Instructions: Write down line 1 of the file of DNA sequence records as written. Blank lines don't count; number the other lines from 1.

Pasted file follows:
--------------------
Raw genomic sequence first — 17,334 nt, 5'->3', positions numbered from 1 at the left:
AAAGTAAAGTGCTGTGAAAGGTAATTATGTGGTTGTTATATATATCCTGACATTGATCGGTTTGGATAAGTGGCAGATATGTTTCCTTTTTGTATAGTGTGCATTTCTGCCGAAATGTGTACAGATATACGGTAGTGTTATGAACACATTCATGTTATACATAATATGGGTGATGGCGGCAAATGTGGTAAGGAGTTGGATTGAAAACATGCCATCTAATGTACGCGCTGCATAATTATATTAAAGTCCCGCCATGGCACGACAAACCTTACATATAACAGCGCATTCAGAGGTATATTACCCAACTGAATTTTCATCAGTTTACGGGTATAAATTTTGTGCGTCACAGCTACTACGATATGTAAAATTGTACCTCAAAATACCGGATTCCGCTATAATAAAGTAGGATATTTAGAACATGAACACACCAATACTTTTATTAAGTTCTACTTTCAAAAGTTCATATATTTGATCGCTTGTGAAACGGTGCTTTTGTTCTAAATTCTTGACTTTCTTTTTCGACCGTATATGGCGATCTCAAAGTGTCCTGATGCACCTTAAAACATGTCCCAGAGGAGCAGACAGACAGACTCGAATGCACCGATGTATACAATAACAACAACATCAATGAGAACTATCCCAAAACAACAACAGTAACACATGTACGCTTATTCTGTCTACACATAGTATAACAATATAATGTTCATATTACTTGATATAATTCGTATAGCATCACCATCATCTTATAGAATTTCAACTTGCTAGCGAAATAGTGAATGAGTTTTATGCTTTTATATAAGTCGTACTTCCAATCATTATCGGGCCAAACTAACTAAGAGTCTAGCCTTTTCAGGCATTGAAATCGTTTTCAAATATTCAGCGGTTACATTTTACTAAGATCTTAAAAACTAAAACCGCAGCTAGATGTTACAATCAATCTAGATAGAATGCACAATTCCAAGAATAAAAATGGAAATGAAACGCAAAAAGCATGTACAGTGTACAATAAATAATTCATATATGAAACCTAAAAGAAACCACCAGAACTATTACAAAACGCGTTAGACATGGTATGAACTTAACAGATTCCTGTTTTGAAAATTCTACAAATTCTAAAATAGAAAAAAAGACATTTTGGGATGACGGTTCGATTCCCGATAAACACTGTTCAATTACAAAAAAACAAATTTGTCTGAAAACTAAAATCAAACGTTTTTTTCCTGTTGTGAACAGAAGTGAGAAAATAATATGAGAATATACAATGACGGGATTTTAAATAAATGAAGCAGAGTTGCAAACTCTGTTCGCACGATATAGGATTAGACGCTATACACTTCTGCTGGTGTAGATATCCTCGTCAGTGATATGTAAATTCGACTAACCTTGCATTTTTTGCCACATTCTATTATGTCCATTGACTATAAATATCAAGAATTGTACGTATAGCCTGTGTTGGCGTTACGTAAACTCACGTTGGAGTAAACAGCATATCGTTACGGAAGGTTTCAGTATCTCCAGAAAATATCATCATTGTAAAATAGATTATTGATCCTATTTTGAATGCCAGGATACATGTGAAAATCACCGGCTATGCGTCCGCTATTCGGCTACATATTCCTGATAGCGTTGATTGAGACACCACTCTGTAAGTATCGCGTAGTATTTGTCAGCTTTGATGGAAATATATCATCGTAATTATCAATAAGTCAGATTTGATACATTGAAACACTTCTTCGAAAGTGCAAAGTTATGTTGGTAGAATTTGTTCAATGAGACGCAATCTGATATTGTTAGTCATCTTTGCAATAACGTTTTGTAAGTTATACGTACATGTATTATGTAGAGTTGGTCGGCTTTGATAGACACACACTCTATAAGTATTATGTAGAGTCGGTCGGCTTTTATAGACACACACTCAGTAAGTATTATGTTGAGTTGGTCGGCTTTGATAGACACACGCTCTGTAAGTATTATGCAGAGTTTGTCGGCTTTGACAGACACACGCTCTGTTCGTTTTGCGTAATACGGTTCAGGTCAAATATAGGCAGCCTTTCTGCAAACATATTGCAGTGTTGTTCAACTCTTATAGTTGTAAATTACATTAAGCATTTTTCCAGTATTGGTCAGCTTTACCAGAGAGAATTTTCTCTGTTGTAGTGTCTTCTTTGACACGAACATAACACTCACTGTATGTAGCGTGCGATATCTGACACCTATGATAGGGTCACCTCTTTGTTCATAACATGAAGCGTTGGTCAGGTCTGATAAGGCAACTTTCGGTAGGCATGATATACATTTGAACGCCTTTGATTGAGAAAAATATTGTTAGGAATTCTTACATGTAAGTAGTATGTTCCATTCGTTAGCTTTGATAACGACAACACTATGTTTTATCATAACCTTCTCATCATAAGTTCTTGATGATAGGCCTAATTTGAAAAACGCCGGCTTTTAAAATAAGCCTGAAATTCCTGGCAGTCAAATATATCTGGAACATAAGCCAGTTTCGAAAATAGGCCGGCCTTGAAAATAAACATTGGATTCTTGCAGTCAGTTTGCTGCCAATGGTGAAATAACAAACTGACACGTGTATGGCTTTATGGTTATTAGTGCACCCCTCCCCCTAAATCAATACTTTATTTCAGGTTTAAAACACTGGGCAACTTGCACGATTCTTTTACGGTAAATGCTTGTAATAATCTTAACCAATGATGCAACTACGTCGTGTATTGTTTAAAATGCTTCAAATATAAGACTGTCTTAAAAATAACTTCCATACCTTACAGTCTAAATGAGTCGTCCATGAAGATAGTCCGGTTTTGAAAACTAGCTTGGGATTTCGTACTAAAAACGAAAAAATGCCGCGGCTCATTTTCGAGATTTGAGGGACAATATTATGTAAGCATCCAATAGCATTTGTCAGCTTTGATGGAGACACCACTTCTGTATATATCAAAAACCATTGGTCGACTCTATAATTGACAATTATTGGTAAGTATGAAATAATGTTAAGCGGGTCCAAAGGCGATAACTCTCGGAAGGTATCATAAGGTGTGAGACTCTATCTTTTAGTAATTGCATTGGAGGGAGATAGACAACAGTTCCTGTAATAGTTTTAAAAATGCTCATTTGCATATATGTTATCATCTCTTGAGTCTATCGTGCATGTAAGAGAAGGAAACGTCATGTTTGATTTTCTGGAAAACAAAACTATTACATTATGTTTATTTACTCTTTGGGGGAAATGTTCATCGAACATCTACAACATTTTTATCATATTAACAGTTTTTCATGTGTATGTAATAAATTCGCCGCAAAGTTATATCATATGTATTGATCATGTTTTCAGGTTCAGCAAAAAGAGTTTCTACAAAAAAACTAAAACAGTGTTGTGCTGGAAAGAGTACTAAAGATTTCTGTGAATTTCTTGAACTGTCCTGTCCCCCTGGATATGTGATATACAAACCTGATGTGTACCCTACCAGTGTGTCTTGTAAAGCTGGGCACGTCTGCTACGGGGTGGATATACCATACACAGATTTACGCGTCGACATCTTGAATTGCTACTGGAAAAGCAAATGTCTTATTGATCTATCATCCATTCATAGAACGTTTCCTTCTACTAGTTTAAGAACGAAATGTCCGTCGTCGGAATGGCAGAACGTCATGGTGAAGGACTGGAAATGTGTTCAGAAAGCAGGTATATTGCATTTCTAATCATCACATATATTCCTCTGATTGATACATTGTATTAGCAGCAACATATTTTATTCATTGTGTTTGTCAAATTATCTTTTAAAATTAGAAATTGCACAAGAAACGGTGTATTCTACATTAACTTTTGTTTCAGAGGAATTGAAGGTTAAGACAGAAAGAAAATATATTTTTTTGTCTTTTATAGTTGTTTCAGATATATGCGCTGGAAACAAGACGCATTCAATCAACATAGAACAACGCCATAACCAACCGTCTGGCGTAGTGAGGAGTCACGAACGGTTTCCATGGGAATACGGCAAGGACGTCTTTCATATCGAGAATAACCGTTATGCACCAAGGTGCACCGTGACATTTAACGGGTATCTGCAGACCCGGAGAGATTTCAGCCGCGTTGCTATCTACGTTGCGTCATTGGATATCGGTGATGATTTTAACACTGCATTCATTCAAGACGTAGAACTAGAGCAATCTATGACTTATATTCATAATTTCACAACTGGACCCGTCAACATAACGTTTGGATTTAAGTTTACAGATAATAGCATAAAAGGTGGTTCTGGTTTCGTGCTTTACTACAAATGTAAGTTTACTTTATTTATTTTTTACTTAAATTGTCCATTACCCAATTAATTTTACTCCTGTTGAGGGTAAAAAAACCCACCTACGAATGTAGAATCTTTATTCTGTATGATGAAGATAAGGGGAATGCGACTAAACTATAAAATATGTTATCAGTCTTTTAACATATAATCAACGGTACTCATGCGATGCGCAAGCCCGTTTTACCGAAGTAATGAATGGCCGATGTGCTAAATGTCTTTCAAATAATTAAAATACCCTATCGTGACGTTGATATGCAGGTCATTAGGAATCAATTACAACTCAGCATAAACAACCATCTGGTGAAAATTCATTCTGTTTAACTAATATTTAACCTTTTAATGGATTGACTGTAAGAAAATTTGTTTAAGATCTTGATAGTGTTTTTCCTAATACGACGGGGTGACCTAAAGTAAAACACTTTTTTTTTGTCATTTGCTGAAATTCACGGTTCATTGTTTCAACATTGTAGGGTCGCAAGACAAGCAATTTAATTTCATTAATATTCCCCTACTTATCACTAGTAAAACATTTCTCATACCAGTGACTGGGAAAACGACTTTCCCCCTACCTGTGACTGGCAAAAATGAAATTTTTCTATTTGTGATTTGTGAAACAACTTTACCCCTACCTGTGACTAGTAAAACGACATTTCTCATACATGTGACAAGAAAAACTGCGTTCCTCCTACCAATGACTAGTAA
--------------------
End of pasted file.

Raw genomic sequence first — 17,334 nt, 5'->3', positions numbered from 1 at the left: